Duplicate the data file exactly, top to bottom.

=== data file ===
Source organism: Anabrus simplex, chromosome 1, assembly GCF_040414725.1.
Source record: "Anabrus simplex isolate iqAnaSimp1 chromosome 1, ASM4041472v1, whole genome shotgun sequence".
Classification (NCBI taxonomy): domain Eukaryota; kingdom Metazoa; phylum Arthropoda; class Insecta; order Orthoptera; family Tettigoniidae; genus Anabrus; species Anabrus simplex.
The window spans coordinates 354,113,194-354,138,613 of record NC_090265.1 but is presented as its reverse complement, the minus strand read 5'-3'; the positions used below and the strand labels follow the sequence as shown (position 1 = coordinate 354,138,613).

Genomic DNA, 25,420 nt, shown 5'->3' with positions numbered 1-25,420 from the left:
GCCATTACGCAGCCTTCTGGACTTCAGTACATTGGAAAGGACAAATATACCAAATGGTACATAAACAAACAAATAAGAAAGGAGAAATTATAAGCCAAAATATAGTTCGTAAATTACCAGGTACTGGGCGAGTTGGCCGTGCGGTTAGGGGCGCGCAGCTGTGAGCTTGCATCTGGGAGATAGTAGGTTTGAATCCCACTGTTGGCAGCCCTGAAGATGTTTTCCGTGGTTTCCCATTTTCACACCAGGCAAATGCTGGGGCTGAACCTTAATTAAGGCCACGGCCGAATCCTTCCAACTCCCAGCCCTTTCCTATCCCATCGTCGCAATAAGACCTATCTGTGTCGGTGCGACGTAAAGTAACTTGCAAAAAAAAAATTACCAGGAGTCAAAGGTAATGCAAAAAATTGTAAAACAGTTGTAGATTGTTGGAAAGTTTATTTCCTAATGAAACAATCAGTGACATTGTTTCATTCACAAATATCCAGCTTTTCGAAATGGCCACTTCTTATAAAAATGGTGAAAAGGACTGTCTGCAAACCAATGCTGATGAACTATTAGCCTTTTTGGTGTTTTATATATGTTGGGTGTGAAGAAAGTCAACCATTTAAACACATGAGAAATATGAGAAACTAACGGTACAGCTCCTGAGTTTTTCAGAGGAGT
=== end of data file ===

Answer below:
Source organism: Anabrus simplex, chromosome 1, assembly GCF_040414725.1.
Source record: "Anabrus simplex isolate iqAnaSimp1 chromosome 1, ASM4041472v1, whole genome shotgun sequence".
Classification (NCBI taxonomy): domain Eukaryota; kingdom Metazoa; phylum Arthropoda; class Insecta; order Orthoptera; family Tettigoniidae; genus Anabrus; species Anabrus simplex.
The window spans coordinates 354,113,194-354,138,613 of record NC_090265.1 but is presented as its reverse complement, the minus strand read 5'-3'; the positions used below and the strand labels follow the sequence as shown (position 1 = coordinate 354,138,613).

Genomic DNA, 25,420 nt, shown 5'->3' with positions numbered 1-25,420 from the left:
GCCATTACGCAGCCTTCTGGACTTCAGTACATTGGAAAGGACAAATATACCAAATGGTACATAAACAAACAAATAAGAAAGGAGAAATTATAAGCCAAAATATAGTTCGTAAATTACCAGGTACTGGGCGAGTTGGCCGTGCGGTTAGGGGCGCGCAGCTGTGAGCTTGCATCTGGGAGATAGTAGGTTTGAATCCCACTGTTGGCAGCCCTGAAGATGTTTTCCGTGGTTTCCCATTTTCACACCAGGCAAATGCTGGGGCTGAACCTTAATTAAGGCCACGGCCGAATCCTTCCAACTCCCAGCCCTTTCCTATCCCATCGTCGCAATAAGACCTATCTGTGTCGGTGCGACGTAAAGTAACTTGCAAAAAAAAAATTACCAGGAGTCAAAGGTAATGCAAAAAATTGTAAAACAGTTGTAGATTGTTGGAAAGTTTATTTCCTAATGAAACAATCAGTGACATTGTTTCATTCACAAATATCCAGCTTTTCGAAATGGCCACTTCTTATAAAAATGGTGAAAAGGACTGTCTGCAAACCAATGCTGATGAACTATTAGCCTTTTTGGTGTTTTATATATGTTGGGTGTGAAGAAAGTCAACCATTTAAACACATGAGAAATATGAGAAACTAACGGTACAGCTCCTGAGTTTTTCAGAGGAGT